4. Can you afford them, and if so do you have space for them. Medical textbooks are expensive and they are big. Think about maybe holding off and not getting them until you are out of student accommodation and into a private rental with more space.

I have textbooks because the extended medical degree programme at kings is sponsored by the Worshipful Company of Barbers, who very kindly purchase each of us the relevant textbooks at the start of our first year.

What to read – Books about medicine, healthcare, being a doctor or general reading.

During your application, you very likely read a large number of books about healthcare, medicine and being a doctor. Either you were very interested in learning more about the profession you are going into, you heard that you should talk about them in your personal statement/interview or you had a relative who heard you were applying to medicine so thought it would make a good birthday present.

Whatever the reason was, I’m going to assume you read some, so many of the books on this list may not be new to you. However, I strongly advise you read all of the books on this list at some point before graduating from medical school as they provide very valuable insight into healthcare, medicine, the NHS and global health.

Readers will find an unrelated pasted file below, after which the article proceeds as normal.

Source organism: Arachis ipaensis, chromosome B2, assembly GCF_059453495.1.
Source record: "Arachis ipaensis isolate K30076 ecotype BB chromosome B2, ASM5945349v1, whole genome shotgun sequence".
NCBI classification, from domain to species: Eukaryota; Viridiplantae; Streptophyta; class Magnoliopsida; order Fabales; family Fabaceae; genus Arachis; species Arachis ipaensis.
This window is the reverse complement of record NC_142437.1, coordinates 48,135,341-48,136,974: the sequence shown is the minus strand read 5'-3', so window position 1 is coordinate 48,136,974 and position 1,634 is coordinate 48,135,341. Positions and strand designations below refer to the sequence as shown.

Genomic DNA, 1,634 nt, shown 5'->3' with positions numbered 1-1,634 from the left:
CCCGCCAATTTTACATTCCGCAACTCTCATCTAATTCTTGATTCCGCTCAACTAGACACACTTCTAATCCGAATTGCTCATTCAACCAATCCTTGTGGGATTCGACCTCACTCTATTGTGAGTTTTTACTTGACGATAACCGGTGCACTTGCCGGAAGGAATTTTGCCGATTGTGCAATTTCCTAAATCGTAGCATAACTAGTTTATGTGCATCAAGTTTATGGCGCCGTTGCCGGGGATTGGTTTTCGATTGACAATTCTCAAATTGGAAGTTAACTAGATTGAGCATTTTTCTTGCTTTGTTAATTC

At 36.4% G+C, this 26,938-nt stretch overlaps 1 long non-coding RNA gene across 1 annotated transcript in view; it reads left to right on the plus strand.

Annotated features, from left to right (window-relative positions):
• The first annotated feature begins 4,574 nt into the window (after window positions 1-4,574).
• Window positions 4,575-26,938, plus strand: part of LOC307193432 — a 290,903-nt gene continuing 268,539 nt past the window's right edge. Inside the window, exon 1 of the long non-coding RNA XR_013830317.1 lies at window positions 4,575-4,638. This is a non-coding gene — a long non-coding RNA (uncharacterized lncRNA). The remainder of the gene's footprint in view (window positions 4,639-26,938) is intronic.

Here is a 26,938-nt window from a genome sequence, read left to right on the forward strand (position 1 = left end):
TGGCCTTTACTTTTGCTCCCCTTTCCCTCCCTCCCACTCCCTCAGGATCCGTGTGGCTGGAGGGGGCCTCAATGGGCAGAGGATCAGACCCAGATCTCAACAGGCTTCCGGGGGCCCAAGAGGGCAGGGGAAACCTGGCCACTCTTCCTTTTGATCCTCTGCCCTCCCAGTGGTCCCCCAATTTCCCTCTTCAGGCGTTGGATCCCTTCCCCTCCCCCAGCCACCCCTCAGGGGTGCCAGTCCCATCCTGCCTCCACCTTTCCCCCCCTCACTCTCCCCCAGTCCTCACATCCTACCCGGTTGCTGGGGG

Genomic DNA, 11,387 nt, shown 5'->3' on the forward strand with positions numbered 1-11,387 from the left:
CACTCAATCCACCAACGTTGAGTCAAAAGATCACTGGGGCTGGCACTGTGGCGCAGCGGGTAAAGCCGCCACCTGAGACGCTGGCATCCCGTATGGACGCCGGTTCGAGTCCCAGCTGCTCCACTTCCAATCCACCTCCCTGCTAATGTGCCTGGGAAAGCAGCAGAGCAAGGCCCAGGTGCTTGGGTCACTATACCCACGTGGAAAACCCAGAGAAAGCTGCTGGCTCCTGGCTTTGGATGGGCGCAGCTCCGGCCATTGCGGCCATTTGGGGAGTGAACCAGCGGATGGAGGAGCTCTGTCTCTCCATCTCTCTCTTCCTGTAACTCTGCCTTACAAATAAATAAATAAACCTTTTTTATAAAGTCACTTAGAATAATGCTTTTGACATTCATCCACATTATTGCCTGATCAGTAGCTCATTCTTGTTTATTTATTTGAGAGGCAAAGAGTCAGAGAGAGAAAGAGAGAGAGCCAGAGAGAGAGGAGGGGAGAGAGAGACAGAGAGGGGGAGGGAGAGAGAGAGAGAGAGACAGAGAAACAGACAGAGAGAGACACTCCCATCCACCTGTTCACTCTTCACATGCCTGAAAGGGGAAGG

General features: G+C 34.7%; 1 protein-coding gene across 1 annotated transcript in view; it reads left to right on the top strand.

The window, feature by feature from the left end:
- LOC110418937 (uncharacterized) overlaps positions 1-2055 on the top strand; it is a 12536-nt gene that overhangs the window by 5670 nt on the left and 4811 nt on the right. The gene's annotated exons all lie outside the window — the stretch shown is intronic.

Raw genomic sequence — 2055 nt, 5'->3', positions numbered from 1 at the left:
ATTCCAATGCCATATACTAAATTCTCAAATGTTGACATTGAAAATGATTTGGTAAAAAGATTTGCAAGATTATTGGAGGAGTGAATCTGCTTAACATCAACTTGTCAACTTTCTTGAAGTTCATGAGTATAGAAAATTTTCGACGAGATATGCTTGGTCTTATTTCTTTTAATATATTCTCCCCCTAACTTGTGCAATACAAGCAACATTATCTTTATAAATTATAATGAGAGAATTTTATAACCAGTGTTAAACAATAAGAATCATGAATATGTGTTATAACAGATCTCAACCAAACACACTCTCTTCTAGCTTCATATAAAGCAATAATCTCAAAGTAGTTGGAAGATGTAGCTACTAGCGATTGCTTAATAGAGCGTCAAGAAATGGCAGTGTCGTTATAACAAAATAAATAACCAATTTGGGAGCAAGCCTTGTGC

I realise this list is entirely nonfiction. In the last 5-years, I have read very little fiction, not because I don’t like fiction but because I just haven’t prioritised it. When I read fiction I also tend to read books with almost nothing to do with medicine, as a release and escape from the world of a medical student. At least 75% of the fiction books I have enjoyed have been fantasy or sci-fi, and if you want recommendations for those please do ask!

My medical student reading list:

Books I have LOVED – These are all must-read

This Is Going To Hurt – Adam Kay

Probably the book most synonymous with medical non-fiction, this book is a hilarious and heartbreaking story of working as a doctor. A must read for medical students, especially if you have ever thought about being in Obs and Gynae.